Such plays as Talk Show, Crisis Point, Cafe Marseille, Monkey Bars, The Adventures of Bill and Hillary and The Hands of the Father bear this out. Tom listens to Old Time Radio and his favorites are X minus 1, Dimension X, and Jack Benny. Tom says that these shows develop his imagination, creativity, and hone his playwriting skills. (It is best to listen to these shows with your eyes closed since we are so visually oriented these days.) Tom has written a radio play entitled The Last Train to Tombstone. Tom has published a book of poetry entitled Anarchy that contains Beat and anarchy poetry that is reminiscent of the Beat Poetry of the 1960s such as Jack Kerouac, Neal Cassady and Allen Ginsberg. This book also contains sections of Zen poetry and love poetry. Tom is the Arts and Entertainment reporter for the Cincinnati Edition of EXAMINER.COM Tom grew up in a cracker box house neighborhood on the east sided of Cincinnati. Tom’s imagination was sparked early in life by TV shows Lost in Space, Mission impossible, The Invaders, Sea hunt, Batman, Marine Boy, and Flipper. These shows provided him an escape from his abusive mother and an older girl next door who molested him beginning at the age of 10. Tom holds an AAS in Civil Engineering Technology from Cincinnati Technical College and a BA in psychology from the University of Cincinnati. Tom completed 33 hours towards a master’s degree in mental health counseling. Tom studied Jungian Psychology at Mt. St. Mary’s Seminary. Tom works as a website designer. He tried his hand at game making and produced one Atari style game called Alley Kong. Tom has read much of Carl Jung’s works and has analyzed over 20,000 dreams using his training in Jungian Psychology. Using Jungian Psychology, Tom has accessed the Self, God within the unconscious. Tom has access the Self, analyzed its archetypes and brought it up into consciousness with the aid of Zen meditation techniques. Tom’s study of Zen was undertaken for spiritual development and his frustration with outwardly oriented mainstream churches that offer little beyond Dogma. The Zen that Tom developed, Crown Chakra Zen, is distinct from Zazen based Zen and is the First American school of Zen. Tom is not a Buddhist.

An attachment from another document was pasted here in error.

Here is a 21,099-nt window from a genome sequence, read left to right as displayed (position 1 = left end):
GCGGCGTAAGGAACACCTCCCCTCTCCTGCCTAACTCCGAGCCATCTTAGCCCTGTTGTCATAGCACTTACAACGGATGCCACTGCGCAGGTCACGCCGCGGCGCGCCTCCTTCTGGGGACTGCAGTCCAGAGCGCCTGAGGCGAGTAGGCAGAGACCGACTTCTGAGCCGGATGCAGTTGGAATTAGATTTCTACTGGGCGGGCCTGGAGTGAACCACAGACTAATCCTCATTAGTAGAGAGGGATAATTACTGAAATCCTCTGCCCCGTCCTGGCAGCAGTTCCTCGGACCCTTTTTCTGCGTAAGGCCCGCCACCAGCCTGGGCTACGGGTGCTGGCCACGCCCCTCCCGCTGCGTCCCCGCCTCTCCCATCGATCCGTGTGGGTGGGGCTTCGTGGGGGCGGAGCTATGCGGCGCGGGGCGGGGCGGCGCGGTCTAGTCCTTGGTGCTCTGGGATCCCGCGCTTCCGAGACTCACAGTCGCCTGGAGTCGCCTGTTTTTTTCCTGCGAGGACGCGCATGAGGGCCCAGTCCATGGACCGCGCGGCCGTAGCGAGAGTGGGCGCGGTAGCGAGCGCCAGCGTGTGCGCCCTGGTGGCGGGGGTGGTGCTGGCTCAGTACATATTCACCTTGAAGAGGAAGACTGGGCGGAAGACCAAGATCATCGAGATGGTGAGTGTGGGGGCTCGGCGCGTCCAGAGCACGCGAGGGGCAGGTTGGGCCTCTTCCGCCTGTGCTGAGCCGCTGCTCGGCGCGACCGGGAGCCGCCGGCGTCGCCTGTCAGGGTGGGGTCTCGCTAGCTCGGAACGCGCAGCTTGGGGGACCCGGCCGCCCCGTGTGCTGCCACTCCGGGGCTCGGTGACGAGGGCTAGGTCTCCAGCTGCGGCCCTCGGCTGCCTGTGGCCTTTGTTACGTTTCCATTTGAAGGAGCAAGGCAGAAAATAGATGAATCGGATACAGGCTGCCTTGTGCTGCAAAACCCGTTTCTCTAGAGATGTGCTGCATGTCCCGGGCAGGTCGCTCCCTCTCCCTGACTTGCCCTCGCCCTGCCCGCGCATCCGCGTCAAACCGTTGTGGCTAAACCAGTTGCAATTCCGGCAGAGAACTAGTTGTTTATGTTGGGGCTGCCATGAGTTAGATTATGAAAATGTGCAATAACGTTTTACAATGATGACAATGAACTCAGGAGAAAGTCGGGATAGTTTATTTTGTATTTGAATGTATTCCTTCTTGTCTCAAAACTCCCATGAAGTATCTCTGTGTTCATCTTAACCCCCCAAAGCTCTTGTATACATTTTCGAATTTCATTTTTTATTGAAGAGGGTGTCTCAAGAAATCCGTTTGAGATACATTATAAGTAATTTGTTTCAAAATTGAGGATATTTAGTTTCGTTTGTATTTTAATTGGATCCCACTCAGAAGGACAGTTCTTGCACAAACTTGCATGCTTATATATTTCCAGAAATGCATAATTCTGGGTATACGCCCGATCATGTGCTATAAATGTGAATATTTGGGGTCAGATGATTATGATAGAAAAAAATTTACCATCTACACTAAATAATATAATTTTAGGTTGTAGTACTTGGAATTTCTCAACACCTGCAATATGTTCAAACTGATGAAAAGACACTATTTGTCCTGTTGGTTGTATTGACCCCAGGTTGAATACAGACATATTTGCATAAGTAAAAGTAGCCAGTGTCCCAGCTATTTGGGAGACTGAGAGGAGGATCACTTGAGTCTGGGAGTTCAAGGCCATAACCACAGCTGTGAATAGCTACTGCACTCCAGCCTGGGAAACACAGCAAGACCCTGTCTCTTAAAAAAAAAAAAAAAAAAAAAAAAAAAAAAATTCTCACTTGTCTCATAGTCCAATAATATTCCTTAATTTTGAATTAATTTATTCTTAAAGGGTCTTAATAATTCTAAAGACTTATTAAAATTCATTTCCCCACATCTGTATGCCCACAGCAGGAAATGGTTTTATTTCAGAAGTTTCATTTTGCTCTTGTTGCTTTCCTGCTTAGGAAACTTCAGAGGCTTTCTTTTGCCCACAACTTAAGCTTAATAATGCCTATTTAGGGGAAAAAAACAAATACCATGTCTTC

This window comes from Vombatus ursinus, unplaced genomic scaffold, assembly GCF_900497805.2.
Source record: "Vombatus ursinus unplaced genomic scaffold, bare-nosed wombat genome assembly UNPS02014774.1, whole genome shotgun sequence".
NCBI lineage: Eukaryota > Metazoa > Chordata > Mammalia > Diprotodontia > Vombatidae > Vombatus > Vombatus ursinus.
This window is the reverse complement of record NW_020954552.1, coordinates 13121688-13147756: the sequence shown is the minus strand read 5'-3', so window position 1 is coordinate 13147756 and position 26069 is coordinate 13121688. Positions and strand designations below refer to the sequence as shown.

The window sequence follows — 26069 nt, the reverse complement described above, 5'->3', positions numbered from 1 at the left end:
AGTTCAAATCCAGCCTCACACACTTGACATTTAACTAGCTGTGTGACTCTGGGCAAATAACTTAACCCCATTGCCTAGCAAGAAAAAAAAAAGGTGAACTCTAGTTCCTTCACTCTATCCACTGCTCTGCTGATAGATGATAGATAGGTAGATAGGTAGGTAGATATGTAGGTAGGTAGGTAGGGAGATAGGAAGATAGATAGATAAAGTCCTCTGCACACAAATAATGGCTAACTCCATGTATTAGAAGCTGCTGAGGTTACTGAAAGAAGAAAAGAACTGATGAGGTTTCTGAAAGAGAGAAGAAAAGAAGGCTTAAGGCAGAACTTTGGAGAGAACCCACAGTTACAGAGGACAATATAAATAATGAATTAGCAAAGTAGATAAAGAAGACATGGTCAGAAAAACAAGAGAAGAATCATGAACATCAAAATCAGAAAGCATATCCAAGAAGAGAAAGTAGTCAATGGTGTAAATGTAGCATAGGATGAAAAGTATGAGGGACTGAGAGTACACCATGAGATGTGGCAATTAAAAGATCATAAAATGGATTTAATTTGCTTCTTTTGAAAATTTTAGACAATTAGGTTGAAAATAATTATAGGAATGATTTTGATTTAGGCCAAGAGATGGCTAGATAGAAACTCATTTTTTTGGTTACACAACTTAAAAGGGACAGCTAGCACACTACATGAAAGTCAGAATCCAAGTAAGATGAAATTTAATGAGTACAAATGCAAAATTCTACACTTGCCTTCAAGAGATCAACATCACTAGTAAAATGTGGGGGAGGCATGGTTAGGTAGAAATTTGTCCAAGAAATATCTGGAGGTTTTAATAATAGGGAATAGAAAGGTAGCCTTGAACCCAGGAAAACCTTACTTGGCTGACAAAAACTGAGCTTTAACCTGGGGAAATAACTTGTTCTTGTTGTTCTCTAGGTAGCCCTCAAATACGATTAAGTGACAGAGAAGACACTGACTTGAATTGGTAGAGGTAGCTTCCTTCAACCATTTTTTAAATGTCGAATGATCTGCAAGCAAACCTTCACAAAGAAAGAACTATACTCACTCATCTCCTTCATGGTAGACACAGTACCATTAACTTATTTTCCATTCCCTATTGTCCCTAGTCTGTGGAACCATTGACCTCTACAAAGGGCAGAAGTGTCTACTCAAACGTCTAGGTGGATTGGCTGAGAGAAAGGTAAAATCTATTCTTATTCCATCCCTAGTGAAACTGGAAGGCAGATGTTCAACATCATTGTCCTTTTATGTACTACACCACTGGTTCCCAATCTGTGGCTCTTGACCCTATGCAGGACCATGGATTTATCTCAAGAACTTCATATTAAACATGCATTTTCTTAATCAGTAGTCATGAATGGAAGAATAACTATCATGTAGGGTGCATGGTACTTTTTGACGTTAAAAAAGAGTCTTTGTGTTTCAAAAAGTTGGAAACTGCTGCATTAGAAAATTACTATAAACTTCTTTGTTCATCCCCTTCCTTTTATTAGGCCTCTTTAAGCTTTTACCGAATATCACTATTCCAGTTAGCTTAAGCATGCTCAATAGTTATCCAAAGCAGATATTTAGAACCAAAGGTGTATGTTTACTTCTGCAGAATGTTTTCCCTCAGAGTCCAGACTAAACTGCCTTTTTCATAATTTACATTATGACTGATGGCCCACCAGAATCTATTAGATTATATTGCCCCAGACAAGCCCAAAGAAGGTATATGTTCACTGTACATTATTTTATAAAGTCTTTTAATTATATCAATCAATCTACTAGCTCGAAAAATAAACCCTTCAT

We have been having terrific weather lately in Toronto. Just in case the colder weather does come and you find yourself indoors more often – there is nothing better than having a good book by your side.
For this weekend only, Lulu.com, the publisher of many of my books and the distributor of all of all of them, will be have a store-wide sale. You will receive 20 percent off any order, regardless of the number of your orders. All you need to do is to enter the code CABIN when you are checking out. It is that easy.
When using Lulu.com, you do need to register to the site, however, this is completely free. My online store is http://stores.lulu.com/kakonged where you can buy a wide variety of books. Whether you would like the hard copy in your hand, or an ebook download that you can have right away to and also avoid shipping costs – there is something among my 34 books, one CD and two audio downloads that will interest and intrigue you.